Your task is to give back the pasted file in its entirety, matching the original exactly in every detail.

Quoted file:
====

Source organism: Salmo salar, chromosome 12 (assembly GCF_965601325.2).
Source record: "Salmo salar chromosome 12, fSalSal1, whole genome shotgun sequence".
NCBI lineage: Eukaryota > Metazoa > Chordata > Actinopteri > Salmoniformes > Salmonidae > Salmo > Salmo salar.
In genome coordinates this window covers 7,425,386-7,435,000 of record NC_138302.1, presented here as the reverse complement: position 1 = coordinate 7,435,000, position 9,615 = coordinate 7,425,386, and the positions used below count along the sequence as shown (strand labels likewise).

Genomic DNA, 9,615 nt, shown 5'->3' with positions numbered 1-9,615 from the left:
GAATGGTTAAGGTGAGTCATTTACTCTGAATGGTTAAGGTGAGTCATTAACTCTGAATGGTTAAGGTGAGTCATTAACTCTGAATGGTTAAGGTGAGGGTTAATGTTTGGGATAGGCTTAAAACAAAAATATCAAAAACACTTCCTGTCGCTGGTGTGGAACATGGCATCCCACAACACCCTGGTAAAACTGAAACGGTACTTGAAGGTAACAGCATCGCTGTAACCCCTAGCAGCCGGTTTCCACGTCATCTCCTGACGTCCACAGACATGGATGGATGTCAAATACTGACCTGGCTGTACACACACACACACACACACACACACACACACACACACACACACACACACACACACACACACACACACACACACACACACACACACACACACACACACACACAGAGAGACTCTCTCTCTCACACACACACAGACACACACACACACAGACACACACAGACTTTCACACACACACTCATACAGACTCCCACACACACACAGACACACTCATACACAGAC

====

Source organism: Salmo salar, chromosome 12 (assembly GCF_965601325.2).
Source record: "Salmo salar chromosome 12, fSalSal1, whole genome shotgun sequence".
NCBI lineage: Eukaryota > Metazoa > Chordata > Actinopteri > Salmoniformes > Salmonidae > Salmo > Salmo salar.
In genome coordinates this window covers 7,425,386-7,435,000 of record NC_138302.1, presented here as the reverse complement: position 1 = coordinate 7,435,000, position 9,615 = coordinate 7,425,386, and the positions used below count along the sequence as shown (strand labels likewise).

Genomic DNA, 9,615 nt, shown 5'->3' with positions numbered 1-9,615 from the left:
GAATGGTTAAGGTGAGTCATTTACTCTGAATGGTTAAGGTGAGTCATTAACTCTGAATGGTTAAGGTGAGTCATTAACTCTGAATGGTTAAGGTGAGGGTTAATGTTTGGGATAGGCTTAAAACAAAAATATCAAAAACACTTCCTGTCGCTGGTGTGGAACATGGCATCCCACAACACCCTGGTAAAACTGAAACGGTACTTGAAGGTAACAGCATCGCTGTAACCCCTAGCAGCCGGTTTCCACGTCATCTCCTGACGTCCACAGACATGGATGGATGTCAAATACTGACCTGGCTGTACACACACACACACACACACACACACACACACACACACACACACACACACACACACACACACACACACACACACACACACACACACACACACACACACACACAGAGAGACTCTCTCTCTCACACACACACAGACACACACACACACAGACACACACAGACTTTCACACACACACTCATACAGACTCCCACACACACACAGACACACTCATACACAGAC